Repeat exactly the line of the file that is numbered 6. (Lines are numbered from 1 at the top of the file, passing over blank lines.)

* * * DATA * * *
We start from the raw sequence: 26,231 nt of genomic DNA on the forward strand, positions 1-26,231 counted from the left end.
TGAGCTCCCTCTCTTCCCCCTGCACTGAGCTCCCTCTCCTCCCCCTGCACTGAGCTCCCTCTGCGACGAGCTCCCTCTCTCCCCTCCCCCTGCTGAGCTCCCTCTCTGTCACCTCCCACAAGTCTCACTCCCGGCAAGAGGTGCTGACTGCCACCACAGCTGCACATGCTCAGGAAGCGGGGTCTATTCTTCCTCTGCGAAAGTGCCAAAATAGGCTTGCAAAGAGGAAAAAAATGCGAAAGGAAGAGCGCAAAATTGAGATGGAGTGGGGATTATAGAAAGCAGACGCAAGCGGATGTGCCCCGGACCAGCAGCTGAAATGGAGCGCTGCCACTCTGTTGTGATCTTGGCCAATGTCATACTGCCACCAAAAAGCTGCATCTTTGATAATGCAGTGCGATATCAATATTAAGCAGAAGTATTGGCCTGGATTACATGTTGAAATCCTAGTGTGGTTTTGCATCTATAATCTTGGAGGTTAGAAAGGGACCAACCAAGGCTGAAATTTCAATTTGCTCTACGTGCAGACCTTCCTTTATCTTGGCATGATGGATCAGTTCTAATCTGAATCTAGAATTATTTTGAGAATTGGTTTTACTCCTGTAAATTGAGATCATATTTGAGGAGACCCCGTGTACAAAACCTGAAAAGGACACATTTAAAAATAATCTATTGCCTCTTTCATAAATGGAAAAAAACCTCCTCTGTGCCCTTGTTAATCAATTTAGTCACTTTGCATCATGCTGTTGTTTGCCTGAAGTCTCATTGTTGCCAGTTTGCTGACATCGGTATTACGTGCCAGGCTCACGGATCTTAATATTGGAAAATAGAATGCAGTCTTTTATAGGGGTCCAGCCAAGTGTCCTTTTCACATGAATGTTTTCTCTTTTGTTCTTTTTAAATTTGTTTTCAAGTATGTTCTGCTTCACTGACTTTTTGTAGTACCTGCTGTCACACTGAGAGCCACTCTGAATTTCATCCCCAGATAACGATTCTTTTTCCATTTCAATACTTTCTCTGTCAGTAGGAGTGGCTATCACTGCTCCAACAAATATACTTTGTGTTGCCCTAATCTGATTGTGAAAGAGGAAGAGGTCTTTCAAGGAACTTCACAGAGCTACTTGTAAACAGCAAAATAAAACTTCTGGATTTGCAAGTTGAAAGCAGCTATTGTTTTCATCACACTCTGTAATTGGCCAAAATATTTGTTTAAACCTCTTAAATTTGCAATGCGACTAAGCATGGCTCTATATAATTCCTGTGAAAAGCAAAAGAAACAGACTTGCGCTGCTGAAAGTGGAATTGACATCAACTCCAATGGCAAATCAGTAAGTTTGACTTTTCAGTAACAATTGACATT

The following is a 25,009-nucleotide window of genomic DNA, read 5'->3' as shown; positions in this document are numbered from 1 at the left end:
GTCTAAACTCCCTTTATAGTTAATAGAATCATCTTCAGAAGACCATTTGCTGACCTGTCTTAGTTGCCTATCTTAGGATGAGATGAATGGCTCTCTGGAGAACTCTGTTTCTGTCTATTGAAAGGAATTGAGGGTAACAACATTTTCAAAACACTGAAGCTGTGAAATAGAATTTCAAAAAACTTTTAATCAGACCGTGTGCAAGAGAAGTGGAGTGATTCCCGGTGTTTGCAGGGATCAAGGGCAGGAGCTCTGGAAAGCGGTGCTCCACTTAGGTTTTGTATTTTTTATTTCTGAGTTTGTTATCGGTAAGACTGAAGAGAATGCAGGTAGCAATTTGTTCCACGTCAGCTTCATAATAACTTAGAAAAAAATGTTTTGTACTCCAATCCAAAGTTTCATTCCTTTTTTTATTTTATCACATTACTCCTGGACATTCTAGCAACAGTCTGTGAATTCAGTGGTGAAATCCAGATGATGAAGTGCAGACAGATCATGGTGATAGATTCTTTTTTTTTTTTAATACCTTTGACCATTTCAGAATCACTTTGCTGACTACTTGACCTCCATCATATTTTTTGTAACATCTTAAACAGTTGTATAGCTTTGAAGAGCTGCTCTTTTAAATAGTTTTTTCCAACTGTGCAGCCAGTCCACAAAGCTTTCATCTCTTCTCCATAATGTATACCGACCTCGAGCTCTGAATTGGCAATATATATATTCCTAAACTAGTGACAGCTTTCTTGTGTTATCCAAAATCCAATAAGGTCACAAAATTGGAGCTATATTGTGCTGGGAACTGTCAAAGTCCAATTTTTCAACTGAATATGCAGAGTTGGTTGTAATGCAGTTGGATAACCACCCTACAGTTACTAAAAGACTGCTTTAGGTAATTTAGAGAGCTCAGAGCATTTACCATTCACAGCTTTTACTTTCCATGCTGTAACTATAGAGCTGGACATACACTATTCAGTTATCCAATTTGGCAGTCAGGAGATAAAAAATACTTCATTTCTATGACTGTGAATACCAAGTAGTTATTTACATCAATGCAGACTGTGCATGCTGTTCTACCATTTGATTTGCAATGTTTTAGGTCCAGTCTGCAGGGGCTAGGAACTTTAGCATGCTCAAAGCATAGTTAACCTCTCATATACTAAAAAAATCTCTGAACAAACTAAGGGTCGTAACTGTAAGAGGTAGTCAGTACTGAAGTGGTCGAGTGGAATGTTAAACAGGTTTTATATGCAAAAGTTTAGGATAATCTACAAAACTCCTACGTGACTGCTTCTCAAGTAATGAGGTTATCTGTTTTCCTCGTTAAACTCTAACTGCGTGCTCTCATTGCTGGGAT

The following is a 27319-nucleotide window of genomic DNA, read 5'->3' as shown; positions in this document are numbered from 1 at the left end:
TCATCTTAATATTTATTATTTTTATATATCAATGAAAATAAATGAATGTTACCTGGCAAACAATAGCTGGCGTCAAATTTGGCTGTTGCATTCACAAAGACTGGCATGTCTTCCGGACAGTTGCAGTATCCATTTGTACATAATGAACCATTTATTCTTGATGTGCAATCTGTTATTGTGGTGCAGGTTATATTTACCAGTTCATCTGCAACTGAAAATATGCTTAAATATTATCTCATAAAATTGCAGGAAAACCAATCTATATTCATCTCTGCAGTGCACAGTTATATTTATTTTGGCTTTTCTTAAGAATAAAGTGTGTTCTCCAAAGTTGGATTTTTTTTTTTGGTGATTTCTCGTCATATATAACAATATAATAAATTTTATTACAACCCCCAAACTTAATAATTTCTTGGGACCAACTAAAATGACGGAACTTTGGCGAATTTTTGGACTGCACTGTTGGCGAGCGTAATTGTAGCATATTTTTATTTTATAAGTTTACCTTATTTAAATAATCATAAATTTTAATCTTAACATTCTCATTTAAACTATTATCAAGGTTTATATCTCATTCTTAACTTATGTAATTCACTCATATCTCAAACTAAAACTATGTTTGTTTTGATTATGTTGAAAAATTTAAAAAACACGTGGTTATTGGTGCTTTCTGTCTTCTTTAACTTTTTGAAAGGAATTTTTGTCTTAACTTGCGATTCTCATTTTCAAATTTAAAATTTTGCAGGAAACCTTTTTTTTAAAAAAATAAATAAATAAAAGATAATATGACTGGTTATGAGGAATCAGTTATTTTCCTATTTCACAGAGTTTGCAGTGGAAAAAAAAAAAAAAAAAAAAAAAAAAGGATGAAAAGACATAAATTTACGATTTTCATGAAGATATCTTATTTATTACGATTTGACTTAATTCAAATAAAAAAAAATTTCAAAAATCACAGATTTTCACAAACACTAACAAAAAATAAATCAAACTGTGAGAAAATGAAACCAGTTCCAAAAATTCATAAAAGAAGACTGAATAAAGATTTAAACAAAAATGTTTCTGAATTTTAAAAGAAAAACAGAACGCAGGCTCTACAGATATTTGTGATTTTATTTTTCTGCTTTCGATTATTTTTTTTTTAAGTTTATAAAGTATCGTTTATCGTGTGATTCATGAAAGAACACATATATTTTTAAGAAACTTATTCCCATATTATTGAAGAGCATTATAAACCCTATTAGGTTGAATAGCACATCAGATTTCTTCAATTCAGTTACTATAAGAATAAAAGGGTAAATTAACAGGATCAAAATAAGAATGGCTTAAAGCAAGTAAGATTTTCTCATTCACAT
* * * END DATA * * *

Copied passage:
TCATCTTAATATTTATTATTTTTATATATCAATGAAAATAAATGAATGTTACCTGGCAAACAATAGCTGGCGTCAAATTTGGCTGTTGCATTCACAAAGACTGGCATGTCTTCCGGACAGTTGCAGTATCCATTTGTACATAATGAACCATTTATTCTTGATGTGCAATCTGTTATTGTGGTGCAGGTTATATTTACCAGTTCATCTGCAACTGAAAATATGCTTAAATATTATCTCATAAAATTGCAGGAAAACCAATCTATATTCATCTCTGCAGTGCACAGTTATATTTATTTTGGCTTTTCTTAAGAATAAAGTGTGTTCTCCAAAGTTGGATTTTTTTTTTTGGTGATTTCTCGTCATATATAACAATATAATAAATTTTATTACAACCCCCAAACTTAATAATTTCTTGGGACCAACTAAAATGACGGAACTTTGGCGAATTTTTGGACTGCACTGTTGGCGAGCGTAATTGTAGCATATTTTTATTTTATAAGTTTACCTTATTTAAATAATCATAAATTTTAATCTTAACATTCTCATTTAAACTATTATCAAGGTTTATATCTCATTCTTAACTTATGTAATTCACTCATATCTCAAACTAAAACTATGTTTGTTTTGATTATGTTGAAAAATTTAAAAAACACGTGGTTATTGGTGCTTTCTGTCTTCTTTAACTTTTTGAAAGGAATTTTTGTCTTAACTTGCGATTCTCATTTTCAAATTTAAAATTTTGCAGGAAACCTTTTTTTTAAAAAAATAAATAAATAAAAGATAATATGACTGGTTATGAGGAATCAGTTATTTTCCTATTTCACAGAGTTTGCAGTGGAAAAAAAAAAAAAAAAAAAAAAAAAAGGATGAAAAGACATAAATTTACGATTTTCATGAAGATATCTTATTTATTACGATTTGACTTAATTCAAATAAAAAAAAATTTCAAAAATCACAGATTTTCACAAACACTAACAAAAAATAAATCAAACTGTGAGAAAATGAAACCAGTTCCAAAAATTCATAAAAGAAGACTGAATAAAGATTTAAACAAAAATGTTTCTGAATTTTAAAAGAAAAACAGAACGCAGGCTCTACAGATATTTGTGATTTTATTTTTCTGCTTTCGATTATTTTTTTTTTAAGTTTATAAAGTATCGTTTATCGTGTGATTCATGAAAGAACACATATATTTTTAAGAAACTTATTCCCATATTATTGAAGAGCATTATAAACCCTATTAGGTTGAATAGCACATCAGATTTCTTCAATTCAGTTACTATAAGAATAAAAGGGTAAATTAACAGGATCAAAATAAGAATGGCTTAAAGCAAGTAAGATTTTCTCATTCACAT